Can pets at home protect children from allergies?

Can pets at home protect children from allergies?

Did you have a treasured animal companion as a child? There’s some psychological evidence that having a pet can help develop a child’s empathy, confidence and compassion. And it’s fun; a loyal companion by your side for the adventures of childhood.

New research suggests the benefits of keeping a dog or cat may extend into unexpected areas – like allergy prevention.

Scientists looked at two cohorts of children between the ages of 7 and 9 years. They were able to find out details about whether the children had been diagnosed with different allergic conditions, like asthma, eczema or allergic rhinoconjunctivitis (sneezing, a running nose and itchy eyes). They also found out whether the children had cats or dogs in their home, and how many. In all, about 1300 Swedish children were studied.

The researchers found that having cats and dogs in the home during a child’s first 12 months did influence their risk of developing allergies later.

About a third of children with no pets in the home reported developing allergies by the time they were nine, while there were no reported allergies in the group of children with five or more cats and dogs.

The relationship was dose-dependent, meaning the more cats and dogs in the family home, the greater the protective effect.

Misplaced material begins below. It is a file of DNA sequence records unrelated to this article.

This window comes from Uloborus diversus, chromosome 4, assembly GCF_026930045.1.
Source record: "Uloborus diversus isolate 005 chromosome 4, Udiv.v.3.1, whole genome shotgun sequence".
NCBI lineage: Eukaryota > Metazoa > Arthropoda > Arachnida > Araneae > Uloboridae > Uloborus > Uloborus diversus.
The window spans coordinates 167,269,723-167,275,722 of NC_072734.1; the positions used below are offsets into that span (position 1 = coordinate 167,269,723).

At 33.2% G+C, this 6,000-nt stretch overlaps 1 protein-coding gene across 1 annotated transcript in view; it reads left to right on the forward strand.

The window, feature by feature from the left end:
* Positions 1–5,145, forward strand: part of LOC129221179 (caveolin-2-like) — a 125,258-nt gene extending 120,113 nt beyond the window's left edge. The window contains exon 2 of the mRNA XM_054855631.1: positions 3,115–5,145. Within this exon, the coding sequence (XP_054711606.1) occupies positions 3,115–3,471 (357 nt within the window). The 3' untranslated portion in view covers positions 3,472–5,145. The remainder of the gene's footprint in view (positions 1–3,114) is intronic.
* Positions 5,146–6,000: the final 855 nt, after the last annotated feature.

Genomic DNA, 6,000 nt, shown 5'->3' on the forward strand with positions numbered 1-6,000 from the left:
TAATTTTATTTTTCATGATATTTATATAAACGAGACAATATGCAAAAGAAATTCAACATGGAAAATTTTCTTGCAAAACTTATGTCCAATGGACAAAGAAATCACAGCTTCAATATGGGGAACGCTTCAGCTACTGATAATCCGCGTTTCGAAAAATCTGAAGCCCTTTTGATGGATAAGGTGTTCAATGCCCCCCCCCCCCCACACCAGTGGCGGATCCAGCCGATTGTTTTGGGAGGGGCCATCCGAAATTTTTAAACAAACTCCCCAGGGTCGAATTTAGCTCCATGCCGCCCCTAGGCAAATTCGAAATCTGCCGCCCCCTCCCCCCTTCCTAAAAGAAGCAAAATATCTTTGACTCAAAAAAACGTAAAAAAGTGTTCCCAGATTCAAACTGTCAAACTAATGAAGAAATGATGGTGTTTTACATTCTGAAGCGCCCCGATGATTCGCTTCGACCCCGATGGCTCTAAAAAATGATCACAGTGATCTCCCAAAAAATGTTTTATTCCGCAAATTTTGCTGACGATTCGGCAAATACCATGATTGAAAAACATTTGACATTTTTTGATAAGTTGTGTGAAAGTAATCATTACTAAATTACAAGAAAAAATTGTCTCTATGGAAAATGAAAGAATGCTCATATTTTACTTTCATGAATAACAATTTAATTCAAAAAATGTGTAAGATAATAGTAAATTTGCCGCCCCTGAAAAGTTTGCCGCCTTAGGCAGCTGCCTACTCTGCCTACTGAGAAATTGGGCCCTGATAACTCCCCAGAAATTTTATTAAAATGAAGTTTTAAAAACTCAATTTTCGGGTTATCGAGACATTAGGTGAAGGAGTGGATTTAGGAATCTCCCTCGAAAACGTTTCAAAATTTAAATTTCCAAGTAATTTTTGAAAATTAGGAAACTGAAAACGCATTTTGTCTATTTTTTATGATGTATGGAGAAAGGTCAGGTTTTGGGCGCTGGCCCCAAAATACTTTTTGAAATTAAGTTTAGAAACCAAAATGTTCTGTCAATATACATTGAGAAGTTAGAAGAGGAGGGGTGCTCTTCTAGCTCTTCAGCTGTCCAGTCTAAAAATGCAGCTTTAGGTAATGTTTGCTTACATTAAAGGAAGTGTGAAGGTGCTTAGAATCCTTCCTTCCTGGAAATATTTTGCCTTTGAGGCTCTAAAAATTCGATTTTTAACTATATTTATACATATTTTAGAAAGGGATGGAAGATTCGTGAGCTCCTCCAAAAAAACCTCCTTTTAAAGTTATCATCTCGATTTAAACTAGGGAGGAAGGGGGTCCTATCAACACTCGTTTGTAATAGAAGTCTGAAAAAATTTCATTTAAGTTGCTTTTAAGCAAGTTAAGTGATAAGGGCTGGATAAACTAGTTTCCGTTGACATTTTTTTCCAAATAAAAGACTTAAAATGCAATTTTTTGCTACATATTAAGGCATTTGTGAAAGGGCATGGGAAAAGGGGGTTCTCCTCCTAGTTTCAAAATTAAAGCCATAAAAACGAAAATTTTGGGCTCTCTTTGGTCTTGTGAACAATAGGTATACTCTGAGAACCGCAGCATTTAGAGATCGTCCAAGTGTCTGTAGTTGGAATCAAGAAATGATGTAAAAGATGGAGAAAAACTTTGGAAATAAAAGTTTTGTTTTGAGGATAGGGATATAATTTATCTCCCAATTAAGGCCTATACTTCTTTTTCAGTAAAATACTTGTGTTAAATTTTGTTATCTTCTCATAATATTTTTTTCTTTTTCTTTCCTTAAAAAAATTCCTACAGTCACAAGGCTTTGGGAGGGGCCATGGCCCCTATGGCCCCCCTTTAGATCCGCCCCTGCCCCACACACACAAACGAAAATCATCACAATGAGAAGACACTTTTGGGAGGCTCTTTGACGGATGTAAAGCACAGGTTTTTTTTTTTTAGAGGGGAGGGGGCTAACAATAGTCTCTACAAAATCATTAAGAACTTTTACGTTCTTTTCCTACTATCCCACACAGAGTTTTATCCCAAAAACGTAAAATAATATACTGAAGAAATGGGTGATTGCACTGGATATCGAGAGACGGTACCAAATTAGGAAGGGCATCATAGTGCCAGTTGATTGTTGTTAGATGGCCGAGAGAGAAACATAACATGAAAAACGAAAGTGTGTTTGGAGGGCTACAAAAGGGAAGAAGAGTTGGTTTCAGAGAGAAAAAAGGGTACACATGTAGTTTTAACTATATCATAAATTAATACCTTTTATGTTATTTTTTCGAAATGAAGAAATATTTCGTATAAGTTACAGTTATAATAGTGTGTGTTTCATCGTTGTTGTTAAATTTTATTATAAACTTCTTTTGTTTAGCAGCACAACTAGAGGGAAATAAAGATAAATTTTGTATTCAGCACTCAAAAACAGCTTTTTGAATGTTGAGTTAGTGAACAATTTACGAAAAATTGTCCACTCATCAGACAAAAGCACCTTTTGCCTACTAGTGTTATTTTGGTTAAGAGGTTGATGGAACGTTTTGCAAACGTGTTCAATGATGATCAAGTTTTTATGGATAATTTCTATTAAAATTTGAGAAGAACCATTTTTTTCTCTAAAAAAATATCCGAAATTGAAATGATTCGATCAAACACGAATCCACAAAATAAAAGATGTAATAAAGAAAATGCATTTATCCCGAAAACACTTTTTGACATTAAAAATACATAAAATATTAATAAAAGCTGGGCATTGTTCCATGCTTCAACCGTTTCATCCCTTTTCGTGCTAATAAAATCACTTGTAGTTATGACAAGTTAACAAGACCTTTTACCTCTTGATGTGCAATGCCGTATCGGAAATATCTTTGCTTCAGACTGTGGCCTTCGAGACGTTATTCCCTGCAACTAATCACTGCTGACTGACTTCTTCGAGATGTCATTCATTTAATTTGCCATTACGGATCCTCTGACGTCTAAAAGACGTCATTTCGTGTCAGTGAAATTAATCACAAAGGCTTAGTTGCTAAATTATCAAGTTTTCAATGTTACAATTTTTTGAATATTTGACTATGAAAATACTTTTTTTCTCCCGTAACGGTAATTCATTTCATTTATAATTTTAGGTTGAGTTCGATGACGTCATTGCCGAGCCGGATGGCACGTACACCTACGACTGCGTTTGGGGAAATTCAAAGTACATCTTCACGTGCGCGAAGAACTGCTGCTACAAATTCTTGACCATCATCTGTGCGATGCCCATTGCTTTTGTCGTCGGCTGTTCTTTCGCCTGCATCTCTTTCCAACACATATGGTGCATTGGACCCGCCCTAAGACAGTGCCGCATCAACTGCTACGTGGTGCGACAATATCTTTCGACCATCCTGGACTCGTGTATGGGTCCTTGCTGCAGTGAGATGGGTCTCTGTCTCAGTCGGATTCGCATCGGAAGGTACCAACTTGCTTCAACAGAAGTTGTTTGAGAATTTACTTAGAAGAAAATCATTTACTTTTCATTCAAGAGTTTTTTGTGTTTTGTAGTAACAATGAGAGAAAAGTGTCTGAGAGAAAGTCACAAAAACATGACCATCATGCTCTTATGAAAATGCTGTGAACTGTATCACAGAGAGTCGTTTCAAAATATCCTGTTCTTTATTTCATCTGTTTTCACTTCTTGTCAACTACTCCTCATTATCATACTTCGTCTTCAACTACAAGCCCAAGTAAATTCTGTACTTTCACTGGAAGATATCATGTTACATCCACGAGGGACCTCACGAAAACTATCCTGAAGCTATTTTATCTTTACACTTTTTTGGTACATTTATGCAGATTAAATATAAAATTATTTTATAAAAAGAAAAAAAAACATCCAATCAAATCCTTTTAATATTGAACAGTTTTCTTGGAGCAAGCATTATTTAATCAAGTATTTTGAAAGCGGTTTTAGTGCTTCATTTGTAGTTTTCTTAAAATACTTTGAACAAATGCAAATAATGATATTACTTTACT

The authors of the research argue that the allergy protection is evidence of the hygiene hypothesis at work – that a lack of exposure to infectious agents and bugs for children at a young age causes them to be more susceptible to allergic diseases.

They say having pets at home is a ‘mini-farm’ effect, similar to the protective effect farms seem to have on the immune systems of children who grow up in them. Under such an effect, microbes from the animals would train the child’s immune system and dampen later allergic responses. Maybe there is something to your child’s desperate pleading to get a dog!

Author: myDr


For reference: Hesselmar, et al. (2018). Pet-keeping in early life reduces the risk of allergy in a dose-dependent fashion. PLoS ONE doi: 10.1371/journal.pone.0208472.


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